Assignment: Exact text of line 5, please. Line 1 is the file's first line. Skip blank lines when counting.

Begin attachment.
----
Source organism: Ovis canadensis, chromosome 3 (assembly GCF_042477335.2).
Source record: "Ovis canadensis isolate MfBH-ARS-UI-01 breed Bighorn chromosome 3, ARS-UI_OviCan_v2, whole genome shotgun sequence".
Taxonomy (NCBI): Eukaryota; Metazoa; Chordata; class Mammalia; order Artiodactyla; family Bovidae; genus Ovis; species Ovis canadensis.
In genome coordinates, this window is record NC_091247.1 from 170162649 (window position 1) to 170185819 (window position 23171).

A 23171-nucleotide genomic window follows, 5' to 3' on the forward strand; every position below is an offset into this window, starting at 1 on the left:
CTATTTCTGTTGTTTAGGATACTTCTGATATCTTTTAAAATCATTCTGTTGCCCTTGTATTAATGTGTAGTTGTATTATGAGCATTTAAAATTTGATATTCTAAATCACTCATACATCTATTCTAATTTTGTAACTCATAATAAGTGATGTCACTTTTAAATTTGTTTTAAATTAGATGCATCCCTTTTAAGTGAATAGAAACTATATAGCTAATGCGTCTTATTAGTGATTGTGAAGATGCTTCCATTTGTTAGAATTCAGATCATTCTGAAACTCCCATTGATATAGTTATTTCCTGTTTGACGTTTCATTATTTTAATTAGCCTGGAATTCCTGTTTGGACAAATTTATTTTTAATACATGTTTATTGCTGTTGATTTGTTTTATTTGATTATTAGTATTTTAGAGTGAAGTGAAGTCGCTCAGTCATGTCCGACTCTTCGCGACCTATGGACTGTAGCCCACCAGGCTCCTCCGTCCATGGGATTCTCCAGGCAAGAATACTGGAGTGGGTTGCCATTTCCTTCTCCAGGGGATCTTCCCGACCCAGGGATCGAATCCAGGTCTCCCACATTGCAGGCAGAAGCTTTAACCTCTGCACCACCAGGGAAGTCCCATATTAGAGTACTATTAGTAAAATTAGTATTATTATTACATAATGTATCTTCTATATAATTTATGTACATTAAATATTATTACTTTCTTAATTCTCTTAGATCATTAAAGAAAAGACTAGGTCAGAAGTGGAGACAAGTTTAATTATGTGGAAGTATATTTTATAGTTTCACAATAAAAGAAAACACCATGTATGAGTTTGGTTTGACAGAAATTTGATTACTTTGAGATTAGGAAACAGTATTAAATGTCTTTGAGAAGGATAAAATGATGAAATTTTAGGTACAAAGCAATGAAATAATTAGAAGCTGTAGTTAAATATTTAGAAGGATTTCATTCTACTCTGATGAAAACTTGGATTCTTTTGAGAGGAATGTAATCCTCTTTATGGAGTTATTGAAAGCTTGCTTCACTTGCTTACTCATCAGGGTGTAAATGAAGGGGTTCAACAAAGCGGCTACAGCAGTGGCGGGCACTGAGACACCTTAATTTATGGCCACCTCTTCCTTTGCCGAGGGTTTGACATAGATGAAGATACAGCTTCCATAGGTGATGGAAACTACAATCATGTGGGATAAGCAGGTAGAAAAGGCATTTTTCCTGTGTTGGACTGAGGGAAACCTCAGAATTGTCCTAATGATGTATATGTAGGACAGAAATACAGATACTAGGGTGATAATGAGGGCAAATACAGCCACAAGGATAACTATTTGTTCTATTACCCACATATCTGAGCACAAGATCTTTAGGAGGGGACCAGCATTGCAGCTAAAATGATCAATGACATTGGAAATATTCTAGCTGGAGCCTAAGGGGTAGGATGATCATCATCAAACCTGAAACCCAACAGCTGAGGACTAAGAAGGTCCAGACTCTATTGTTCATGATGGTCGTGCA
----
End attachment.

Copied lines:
A 23171-nucleotide genomic window follows, 5' to 3' on the forward strand; every position below is an offset into this window, starting at 1 on the left: